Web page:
Details of Tax Provisions Included in the Final Infrastructure Bill

November 22, 2021

You might have heard that the Infrastructure Investment and Jobs Act passed the House earlier this month and is set to be signed by President Biden this week. There has been a lot of chatter about potential tax law changes, and with bills covering a broad range of (sometimes random) topics, you might be concerned about what did/did not pass as a part of this legislation.

 

Do not panic. There were very few tax provisions included in the infrastructure bill, and the issues you likely care most about – changes to capital gains and estate taxes and the overall tax rates – were not included. The primary tax-related provisions of the infrastructure bill dealt with the end of the employee retention credit and instated enhanced reporting for cryptocurrency.

 

Here are some lesser-known implications of the new law.

 

Employee Retention Credit

  • The employee retention credit was established during the pandemic to help businesses with the financial burden of retaining employees while business slowed. As a part of the infrastructure bill, it is scheduled to end a quarter earlier than originally set.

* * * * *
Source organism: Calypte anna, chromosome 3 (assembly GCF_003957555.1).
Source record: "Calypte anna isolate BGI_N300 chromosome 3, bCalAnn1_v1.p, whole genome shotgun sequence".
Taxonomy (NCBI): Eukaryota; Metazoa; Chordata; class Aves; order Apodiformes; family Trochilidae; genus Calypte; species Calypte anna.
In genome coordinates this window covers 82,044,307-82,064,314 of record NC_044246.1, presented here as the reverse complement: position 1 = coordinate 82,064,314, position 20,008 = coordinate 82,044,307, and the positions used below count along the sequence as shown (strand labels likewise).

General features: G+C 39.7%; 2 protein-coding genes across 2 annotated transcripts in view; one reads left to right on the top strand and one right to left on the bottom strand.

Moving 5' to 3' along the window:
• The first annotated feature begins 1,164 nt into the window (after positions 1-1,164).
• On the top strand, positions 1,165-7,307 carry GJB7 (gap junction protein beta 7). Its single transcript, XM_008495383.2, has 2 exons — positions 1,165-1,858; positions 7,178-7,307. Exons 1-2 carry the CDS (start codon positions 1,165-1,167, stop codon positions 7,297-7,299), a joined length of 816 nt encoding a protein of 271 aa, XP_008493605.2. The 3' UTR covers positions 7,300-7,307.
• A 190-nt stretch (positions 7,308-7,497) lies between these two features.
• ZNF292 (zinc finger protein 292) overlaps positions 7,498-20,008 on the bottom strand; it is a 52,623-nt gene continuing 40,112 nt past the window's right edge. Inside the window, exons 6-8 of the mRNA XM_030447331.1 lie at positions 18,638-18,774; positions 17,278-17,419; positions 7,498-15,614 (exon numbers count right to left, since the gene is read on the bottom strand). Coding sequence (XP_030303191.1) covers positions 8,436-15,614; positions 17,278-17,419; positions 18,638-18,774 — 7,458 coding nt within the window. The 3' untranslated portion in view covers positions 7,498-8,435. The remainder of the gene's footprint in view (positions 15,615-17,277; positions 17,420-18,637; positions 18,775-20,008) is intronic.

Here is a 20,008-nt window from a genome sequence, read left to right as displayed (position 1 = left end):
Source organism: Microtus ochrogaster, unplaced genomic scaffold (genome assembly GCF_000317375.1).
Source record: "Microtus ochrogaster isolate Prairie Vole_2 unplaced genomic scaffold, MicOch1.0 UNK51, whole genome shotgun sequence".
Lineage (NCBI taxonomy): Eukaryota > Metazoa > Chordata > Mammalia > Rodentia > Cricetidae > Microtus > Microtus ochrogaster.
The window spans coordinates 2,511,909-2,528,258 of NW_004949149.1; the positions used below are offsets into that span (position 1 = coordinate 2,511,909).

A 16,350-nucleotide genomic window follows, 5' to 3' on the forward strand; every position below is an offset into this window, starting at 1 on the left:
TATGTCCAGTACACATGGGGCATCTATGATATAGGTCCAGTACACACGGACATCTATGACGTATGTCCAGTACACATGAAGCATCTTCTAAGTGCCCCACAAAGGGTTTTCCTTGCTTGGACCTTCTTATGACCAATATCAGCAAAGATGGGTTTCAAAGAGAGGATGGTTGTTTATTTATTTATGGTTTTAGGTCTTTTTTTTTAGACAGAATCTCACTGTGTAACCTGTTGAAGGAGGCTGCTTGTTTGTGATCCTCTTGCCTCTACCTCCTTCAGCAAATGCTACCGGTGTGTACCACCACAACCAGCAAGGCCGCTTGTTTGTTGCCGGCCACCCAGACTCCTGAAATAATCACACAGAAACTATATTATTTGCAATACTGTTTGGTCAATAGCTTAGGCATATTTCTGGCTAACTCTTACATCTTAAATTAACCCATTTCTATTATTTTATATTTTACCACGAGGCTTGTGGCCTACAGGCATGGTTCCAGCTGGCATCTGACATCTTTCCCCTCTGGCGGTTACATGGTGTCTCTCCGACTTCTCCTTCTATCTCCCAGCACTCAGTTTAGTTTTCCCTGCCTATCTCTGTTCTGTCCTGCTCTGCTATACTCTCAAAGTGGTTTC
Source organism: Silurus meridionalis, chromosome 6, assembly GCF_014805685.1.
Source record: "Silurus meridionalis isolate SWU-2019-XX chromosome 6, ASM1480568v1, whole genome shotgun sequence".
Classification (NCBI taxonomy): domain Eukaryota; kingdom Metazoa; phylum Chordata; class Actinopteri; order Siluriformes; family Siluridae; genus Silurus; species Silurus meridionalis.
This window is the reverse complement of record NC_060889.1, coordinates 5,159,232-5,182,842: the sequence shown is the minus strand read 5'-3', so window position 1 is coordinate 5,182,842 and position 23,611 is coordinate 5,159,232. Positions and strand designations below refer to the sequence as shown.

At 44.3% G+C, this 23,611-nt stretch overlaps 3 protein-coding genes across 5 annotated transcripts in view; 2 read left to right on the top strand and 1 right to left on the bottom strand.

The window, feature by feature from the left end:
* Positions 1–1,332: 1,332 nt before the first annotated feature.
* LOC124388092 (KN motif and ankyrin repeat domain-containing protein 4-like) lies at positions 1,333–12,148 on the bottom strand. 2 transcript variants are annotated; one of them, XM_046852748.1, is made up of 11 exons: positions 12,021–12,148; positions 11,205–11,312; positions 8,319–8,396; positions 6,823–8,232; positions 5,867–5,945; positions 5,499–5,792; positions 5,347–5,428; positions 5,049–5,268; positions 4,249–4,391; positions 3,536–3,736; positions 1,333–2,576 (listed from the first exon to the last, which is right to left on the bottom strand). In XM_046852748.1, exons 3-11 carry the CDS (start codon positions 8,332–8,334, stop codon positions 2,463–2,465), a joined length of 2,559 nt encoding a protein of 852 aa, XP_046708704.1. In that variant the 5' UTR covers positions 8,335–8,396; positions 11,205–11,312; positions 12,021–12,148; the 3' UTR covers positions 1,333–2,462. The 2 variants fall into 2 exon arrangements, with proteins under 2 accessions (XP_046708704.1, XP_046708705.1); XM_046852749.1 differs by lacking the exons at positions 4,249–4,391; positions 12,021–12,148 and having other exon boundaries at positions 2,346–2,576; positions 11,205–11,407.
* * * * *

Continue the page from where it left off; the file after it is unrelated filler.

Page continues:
• Reportedly, the credit is ending early because an insufficient number of businesses were taking advantage of it. However, official guidance was only released in August, which means some people might have been waiting until recently to claim their credits.
  • The credit now applies to wages through Sept. 30, 2021, but you don’t have to apply for the credit by that date. You can apply as long as you’re within the window to amend your income tax return – because it will affect your tax situation.
  • Finally, the employee retention credit is available through fourth quarter for start-up businesses. These companies were unable to apply for a Paycheck Protection Program loan, so the extended timeframe could afford them much-needed extra financial support.

 

Crypto assets

  • The infrastructure bill imposes new crypto asset information reporting requirements on brokers. However, even if you purchase and manage your own “digital assets,” you will have more documentation required for us to prepare your tax return.
  • If you do not work through a broker for cryptocurrency, you’ll need to gather and export forms from your relevant platform/software to comply with the enhanced reporting requirements.

 

More extensive tax law changes are expected to come as a part of the 2022 fiscal budget reconciliation bill that’s under consideration by Congress. So, as has been the case much of this year, we’re unfortunately still in a wait-and-see period. We’ll be sure to keep you informed when that changes!

 

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